vonWillebrands Disease

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vonWillebrands Disease

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vonWillebrands Disease

Von Willebrand's Disease is the most common in a group of diseases known as "clotting disorders" or "bleeding disorders," which are often collectively referred to as hemophilia in humans (and the term "hemophilia" is commonly used in dogs as well). In order to understand von Willebrand's Disease (vWD), it's important to have a basic understanding of how blood normally clots.

When there is an injury or other trigger for bleeding, the body responds to "plug" the bleeding source in the injury. One major component of the response is the accumulation of platelets, cellular components that physically "plug the hole." A second part of the clot formation response is a series of chemical reactions involving specific molecules known as "clotting factors," which, to think of it simply, help glue the platelets together and to the tissue/blood vessel. Those clotting factors are numbered in sequence from I to XII (1 to 12 in Roman numerals), and they follow the numbered sequence in the way they react... Factor I interacts with Factor II, and the result interacts with Factor II, etc. Obviously, with so many components involved in creating the clot that stops bleeding, the failure of any single component could severely impair the clotting process. In fact, there are a wide variety of clotting disorders, each affecting a particular step in that process. In the case of von Willebrand's Disease, there is a reduction in the concentration of a protein known as von Willebrand's Factor, which stabilizes Factor VIII and helps the clot form.
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Types of von Willebrand's Disease
There are actually three types of vWD. Type I is the most common, and it is the overall reduction in the concentration of von Willebrand's Factor, resulting in extended clotting time. Type II is characterized by the absence of the larger molecules of von Willebrand's Factor, which are the more important in clotting. Type III is the most severe, is the complete absence of von Willebrand's Factor, and results in extensive, typically fatal bleeding.

Genetic Inheritance
Type I von Willebrand's Disease is autosomal (not sex-linked) with partial dominance. This means that if a puppy inherits the gene from only one parent, they will be affected to a varying degree, with a reduction in von Willebrand's Factor. A puppy that inherits the gene from both parents will typically die before or right after birth.

Type II is autosomal recessive, meaning that a puppy would have to get the gene from each parent to fully express the disease, with a complete absence of vWF. This requires that both parents be carriers, who would show little or no symptoms except for a somewhat decreased level of vWF if it were measured.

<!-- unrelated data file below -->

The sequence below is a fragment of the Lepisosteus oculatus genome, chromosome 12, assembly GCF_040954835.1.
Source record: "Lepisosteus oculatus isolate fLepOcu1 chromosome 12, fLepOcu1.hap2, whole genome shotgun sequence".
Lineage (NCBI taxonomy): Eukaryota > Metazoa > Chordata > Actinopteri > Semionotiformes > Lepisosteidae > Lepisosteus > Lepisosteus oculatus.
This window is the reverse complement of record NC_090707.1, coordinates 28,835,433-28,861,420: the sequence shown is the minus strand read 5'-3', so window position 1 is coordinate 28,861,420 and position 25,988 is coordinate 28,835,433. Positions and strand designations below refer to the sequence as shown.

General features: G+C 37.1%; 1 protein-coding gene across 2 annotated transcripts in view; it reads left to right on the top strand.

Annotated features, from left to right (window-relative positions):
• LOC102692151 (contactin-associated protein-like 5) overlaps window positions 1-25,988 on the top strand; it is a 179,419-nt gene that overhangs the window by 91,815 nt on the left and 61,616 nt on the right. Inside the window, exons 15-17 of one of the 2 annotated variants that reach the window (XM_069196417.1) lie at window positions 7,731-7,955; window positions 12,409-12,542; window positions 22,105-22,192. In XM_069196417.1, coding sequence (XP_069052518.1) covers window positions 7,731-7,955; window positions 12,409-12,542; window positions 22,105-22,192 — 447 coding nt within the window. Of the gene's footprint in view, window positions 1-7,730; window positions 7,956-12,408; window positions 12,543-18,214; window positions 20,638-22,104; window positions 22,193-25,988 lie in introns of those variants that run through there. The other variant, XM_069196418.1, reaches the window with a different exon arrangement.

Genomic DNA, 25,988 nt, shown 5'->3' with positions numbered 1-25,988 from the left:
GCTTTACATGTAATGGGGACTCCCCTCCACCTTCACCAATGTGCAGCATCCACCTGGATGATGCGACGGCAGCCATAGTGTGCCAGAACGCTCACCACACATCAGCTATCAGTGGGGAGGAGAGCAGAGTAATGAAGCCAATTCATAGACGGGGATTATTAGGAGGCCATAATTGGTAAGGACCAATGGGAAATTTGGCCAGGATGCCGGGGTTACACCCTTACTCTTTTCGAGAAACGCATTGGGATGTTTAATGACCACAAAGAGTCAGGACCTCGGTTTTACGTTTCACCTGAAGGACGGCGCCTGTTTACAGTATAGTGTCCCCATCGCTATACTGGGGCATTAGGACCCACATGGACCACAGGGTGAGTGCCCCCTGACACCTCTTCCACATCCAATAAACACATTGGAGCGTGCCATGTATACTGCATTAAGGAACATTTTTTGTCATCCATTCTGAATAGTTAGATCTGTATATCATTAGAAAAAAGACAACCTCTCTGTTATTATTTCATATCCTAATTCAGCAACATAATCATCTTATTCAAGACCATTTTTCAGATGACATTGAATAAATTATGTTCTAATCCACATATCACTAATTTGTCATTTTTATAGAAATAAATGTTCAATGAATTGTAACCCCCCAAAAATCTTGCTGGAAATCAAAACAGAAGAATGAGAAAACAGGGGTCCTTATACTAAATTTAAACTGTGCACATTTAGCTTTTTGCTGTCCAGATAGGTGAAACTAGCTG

Type III is also autosomal recessive.

Symptoms of von Willebrand's Disease
The fundamental symptom of vWD is a lengthening of the time it takes for a clot to form, which results in excessive bleeding. This is most commonly noticed after injury or surgery, when there is substantial bleeding to begin with. Additionally, there may be instances of more "spontaneous" bleeding, such as nosebleeds or bleeding from the gums. Bleeding into the digestive system and/or urinary tract can also occur, leading to bloody or black stools and bloody or brown urine. In some cases, bleeding into joint capsules can occur, producing arthritis-like symptoms.

There also seems to be an increased instance of hypothyroidism in dogs with von Willebrand's Disease.

Typically, the initial diagnosis of a clotting disorder is on the observation of excessive bleeding after injury or surgery. As von Willebrand's Disease is the most common of the clotting disorders, that is often the first condition suspected. Often, the first diagnostic procedure is called a "mucosal bleeding time" test, where a vet will make one or more standardized incisions on the inner lip, then blot at regular intervals while measuring the clotting time. This is a basic test to identify the presence of a clotting disorder, but it doesn't pinpoint von Willebrand's Disease exactly, as some other clotting disorders can have the same clot-delaying effect. Actually diagnosing von Willebrand's Disease requires either (1) a laboratory blood analysis to measure the concentration of von Willebrand's Factor, or (2) a genetic test to identify the causative gene, in breeds where the test is available.

Breeds Affected
Different breeds are more commonly affected by the different types of von Willebrand's Disease. Type I is most prevalent in the Doberman Pinscher, Shetland Sheepdog, Airedale Terrier, Scottish Terrier, Golden Retriever, Poodle varieties, German Shepherd, Basset Hound, Dachshund varieties, and Rottweiler, among others, but it can occur in most breeds.

Type II predominantly affects the German Shorthaired Pointer.

Type III is very rare, and occurs most commonly in the Chesapeake Bay Retriever and Scottish Terrier.

There is no "cure" for von Willebrand's Disease, but it can often be managed in mild to moderate cases. Ideally, when bleeding is expected, such as surgery, a transfusion of blood or blood products may be done. This may also be done after trauma. The best blood product for such a transfusion is called "cryoprecipitate," but it isn't always available, so whole blood or blood plasma may be used.

Simply being aware that a dog has the condition can be very important, so that extra care can be practiced if there is any bleeding wound, including direct pressure on the wound and more urgent veterinary care.

Additionally, some vets may recommend thyroid supplementation in vWD-affected dogs who are also hypothyroid, or use of intranasal desmopressin acetate during a bleeding eposide.
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